Tsinghua University, where I affiliate as a guest lecturer and visiting professor, is ranked the No. 1 university in Asia. What helps top universities like Tsinghua shine is the level of public-private investment. Tsinghua is home to the Schwarzman Scholars and Schwarzman College, China’s version of the Rhodes Scholarship, “to educate the next generation of global leaders.” The $600 million Schwarzman Scholars campaign is the single largest philanthropic initiative undertaken in China with international donors. Its board of advisers is heavy on diplomacy, boasting three former U.S. secretaries of state: Henry Kissinger, Condoleezza Rice and Colin Powell.

China and Hong Kong have five of the top 10 institutions in Asia. Instead of seeing this as a regional threat, take it as a challenge. Japan should expand an investment model in higher education that allows faculty and staff to take more initiative and risks.

Japan has a history of studying what other countries do and making it work for the Japanese and the world. It needs the same enthusiasm for global higher education that industry pioneers like Panasonic’s Konosuke Matsushita and Sony’s Akio Morita had for transforming the “Made in Japan” label from postwar kitsch to high-quality excellence.

The Chinese government invested intensely in Peking and Tsinghua universities. These two, often referred to as the Harvard and MIT of China, have expanded their higher institution brand well beyond the geographic boundaries of China.

Japan’s elite universities are known for their investment in research, but the higher education system at large suffers internationally for having an overall brand image that downplays critical and creative thinking.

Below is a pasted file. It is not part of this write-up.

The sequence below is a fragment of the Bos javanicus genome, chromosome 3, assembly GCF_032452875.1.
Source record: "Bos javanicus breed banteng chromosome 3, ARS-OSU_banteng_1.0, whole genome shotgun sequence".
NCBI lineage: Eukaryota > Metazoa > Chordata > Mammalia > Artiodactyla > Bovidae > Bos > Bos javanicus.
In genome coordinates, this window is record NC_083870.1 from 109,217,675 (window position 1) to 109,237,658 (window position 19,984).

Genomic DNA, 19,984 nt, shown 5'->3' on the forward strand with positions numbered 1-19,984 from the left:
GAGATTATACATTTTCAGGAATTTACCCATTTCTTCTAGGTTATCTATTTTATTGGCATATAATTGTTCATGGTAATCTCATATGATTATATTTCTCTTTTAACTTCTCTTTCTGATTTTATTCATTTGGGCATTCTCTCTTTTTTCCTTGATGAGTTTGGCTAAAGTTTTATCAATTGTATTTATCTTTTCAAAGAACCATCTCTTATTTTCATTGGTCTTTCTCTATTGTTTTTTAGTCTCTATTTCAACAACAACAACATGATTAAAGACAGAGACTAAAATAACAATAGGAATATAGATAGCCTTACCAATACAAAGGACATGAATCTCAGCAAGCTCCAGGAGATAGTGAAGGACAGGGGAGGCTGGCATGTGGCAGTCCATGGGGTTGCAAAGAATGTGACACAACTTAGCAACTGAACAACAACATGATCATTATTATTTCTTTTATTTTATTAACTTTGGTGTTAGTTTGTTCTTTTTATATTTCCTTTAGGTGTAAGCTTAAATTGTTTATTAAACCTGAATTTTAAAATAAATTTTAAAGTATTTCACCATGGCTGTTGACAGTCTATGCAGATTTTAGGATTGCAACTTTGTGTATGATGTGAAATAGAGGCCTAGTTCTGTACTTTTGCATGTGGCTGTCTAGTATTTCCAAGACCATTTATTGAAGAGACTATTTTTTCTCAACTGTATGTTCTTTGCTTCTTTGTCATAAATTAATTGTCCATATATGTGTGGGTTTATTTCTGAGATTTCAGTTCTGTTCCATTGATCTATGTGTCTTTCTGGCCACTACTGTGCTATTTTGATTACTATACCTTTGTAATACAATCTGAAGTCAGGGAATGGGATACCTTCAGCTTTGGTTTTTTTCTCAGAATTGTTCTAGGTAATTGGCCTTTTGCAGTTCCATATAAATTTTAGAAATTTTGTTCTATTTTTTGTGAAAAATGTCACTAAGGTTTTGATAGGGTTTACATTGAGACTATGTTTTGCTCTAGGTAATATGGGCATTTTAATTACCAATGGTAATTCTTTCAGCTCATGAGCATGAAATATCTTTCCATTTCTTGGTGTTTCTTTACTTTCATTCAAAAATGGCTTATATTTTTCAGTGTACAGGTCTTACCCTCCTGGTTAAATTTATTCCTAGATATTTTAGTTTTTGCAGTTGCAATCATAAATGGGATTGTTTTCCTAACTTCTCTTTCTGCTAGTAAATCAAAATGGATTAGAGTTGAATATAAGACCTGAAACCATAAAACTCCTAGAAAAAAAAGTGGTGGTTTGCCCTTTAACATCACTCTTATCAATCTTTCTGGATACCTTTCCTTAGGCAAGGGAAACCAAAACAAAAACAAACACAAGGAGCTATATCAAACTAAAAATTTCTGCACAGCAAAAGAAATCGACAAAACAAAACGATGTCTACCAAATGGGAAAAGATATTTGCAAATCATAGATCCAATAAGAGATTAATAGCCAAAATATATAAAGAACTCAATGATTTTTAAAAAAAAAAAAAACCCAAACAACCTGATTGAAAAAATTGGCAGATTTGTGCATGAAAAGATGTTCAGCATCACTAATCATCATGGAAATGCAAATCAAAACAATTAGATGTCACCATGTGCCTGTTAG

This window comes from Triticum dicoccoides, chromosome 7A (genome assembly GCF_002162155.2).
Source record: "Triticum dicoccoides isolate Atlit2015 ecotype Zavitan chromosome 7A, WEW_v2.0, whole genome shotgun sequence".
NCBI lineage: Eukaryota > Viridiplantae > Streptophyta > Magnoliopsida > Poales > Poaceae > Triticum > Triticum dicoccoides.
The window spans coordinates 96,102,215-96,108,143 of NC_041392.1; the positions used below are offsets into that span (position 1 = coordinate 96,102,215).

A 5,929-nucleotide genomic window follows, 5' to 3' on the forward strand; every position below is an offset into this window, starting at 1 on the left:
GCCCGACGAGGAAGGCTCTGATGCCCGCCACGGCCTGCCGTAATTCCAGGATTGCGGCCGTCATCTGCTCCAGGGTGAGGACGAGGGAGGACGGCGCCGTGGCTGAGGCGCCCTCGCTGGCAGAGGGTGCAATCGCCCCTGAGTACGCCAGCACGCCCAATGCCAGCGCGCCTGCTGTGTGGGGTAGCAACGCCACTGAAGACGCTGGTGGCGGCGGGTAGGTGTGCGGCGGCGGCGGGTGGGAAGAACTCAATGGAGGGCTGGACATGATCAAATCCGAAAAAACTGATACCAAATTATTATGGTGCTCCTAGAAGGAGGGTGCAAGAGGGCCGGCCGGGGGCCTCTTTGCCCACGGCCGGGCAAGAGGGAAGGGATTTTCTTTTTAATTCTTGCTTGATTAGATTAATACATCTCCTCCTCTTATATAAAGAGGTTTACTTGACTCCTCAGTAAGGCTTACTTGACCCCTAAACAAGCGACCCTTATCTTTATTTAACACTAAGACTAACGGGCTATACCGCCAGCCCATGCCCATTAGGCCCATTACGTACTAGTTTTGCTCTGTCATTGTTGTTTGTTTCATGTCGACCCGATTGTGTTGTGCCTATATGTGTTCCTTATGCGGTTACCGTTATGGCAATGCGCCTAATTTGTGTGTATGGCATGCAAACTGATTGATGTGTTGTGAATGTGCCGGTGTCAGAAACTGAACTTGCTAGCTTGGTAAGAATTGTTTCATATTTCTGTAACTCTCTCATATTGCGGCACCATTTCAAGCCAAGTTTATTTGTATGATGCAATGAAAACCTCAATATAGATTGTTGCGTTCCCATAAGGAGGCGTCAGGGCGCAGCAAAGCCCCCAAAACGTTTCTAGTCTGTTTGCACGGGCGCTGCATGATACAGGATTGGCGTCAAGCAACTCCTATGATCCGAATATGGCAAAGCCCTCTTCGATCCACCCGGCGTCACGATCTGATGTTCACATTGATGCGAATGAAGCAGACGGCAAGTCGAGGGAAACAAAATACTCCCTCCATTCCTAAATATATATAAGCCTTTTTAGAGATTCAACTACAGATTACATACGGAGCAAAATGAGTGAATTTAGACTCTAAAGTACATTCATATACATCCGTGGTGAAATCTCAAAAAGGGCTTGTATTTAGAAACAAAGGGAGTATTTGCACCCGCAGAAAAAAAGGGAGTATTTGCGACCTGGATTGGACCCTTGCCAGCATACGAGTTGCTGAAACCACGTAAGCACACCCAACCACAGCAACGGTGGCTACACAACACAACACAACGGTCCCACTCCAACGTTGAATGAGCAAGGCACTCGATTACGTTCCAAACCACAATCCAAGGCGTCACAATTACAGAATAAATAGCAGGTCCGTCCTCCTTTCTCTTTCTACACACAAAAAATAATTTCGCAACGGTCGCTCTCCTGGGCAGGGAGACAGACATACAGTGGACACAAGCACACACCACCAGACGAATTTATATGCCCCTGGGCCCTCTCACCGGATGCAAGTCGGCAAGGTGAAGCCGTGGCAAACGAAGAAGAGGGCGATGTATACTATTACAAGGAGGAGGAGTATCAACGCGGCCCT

China understands national brand management across the entire political economy, and to that end focuses on person-to-person engagement and exchange diplomacy. According to a report out of the College of William & Mary titled “Ties that Bind: Quantifying China’s Public Diplomacy and Its ‘Good Neighbor’ Effect,” China leads the world in elite-to-elite diplomacy. China entertains more visiting dignitaries and its faculty and students travel more globally, all with an emphasis on building closer ties — China to the world and the world to China. China’s sister-city ties have expanded 115 percent since 2000, with 950 sister cities in the Asia-Pacific region, including 337 in Japan.

China has also doubled down on informational diplomacy. NHK, which desires to expand its international and regional reputation, can’t compete with China’s state-owned media companies. Just as Xi Jinping was elected to a second term, China announced the merger of China Central Television (CCTV), China Radio International and China National Radio under a single network, Voice of China, whose purpose includes strengthening international communication and telling good China stories.

Japan has plenty of good stories, yet untold, and if it doesn’t take on internationalization with the spirit of a Marshall Plan, its voice will be a whisper to the global and regional public-diplomacy power of its top trading partner.

Nancy Snow is Pax Mundi professor of public diplomacy at Kyoto University of Foreign Studies and author of “Japan’s Information War,” now being translated into Japanese. Reach her at www.nancysnowcom.